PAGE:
I have just got through the basics section in this guide here
(http://www.freenetpages.co.uk/hp/alan.gauld/), which I found very
useful for beginners and the address book example you build up shows
the python in practice.

Once I had learnt about file inp/out I decided to make a program that
would split a file in half for email and then could be used to join
them together again. This helped me get used to most of what I had
learnt in the beginner section.

Also don't forget the Python.org documentation it's very helpful and is
a great companion to most the 3rd party tutorials around.

Jan 5 '07 #4
jbchua wrote:
Hello everybody.

I am an Electrical Engineering major and have dabbled in several
languages such as Python, C, and Java in my spare time because of my
interest in programming. However, I have not done any practical
programming because I have no idea where to get started. I taught
myself these languages basically by e-tutorials and books. This makes
me feel as if I don't really know how to implement these languages.
Does anybody have any advice on where to start applying my limited
knowledge practically in order to advance my learning?
This would be a good site to investigate.

http://diveintopython.org/
Jan 6 '07 #5
jbchua wrote:
John Henry wrote:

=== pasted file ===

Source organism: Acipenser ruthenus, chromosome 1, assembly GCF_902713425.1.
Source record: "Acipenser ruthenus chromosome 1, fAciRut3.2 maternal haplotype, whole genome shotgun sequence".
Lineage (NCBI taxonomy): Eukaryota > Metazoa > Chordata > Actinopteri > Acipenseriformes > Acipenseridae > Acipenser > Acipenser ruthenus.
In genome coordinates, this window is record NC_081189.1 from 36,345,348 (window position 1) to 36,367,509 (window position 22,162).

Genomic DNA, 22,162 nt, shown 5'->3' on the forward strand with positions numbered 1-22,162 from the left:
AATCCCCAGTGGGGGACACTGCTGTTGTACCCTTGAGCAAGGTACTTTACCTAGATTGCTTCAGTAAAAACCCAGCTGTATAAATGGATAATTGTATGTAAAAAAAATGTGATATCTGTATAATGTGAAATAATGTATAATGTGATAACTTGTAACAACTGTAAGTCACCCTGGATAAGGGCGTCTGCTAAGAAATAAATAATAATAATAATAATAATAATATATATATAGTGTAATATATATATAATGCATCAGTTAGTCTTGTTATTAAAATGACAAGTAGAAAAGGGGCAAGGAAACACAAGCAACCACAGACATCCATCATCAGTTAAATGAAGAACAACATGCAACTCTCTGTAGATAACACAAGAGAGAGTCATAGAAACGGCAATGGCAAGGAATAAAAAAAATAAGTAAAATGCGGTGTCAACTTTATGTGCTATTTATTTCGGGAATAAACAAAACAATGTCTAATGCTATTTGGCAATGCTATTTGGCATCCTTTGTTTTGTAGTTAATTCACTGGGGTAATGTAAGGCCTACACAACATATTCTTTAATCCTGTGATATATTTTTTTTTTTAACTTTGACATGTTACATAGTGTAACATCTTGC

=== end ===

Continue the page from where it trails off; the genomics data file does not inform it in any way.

>jbchua wrote:
>>Hello everybody.

I am an Electrical Engineering major and have dabbled in several
languages such as Python, C, and Java in my spare time because of my
interest in programming. However, I have not done any practical
programming because I have no idea where to get started. I taught
myself these languages basically by e-tutorials and books. This makes
me feel as if I don't really know how to implement these languages.
Does anybody have any advice on where to start applying my limited
knowledge practically in order to advance my learning?
Which area of EE are you in? Or just starting on that as well?

If you're just starting, chanllege yourself to build a R mesh and
calculate the Thevenin equivalent looking out from a particular node.
Then you can expand that to an RLC network.

Besure to use Objects, think in terms of objects, and code in objects.
Don't hard code the data type. You'll be able to see how magical the
Duck Typing is in Python.

Have fun.

I'm a freshman-- I have yet to take any actual EE classes. I am
actually thinking of maybe changing my focus towards Computer Science
or at least minoring in it.

To be perfectly honest, I have no idea what you just asked me to do ;\
That's an answer that indicates you are likely to learn fast.

regards
Steve
--
Steve Holden +44 150 684 7255 +1 800 494 3119
Holden Web LLC/Ltd http://www.holdenweb.com
Skype: holdenweb http://del.icio.us/steve.holden
Blog of Note: http://holdenweb.blogspot.com
See you at PyCon? http://us.pycon.org/TX2007

Feb 4 '07 #6
"jbchua" <ch*****@gmail.comwrites:
I am an Electrical Engineering major and have dabbled in several
languages such as Python, C, and Java in my spare time because of my
interest in programming. However, I have not done any practical
programming because I have no idea where to get started. I taught
myself these languages basically by e-tutorials and books. This makes
me feel as if I don't really know how to implement these languages.
Does anybody have any advice on where to start applying my limited
knowledge practically in order to advance my learning?
Try http://www.diveintopython.org .

If you want something more academic about programming in general, try
http://mitpress.mit.edu/sicp/
Feb 4 '07 #7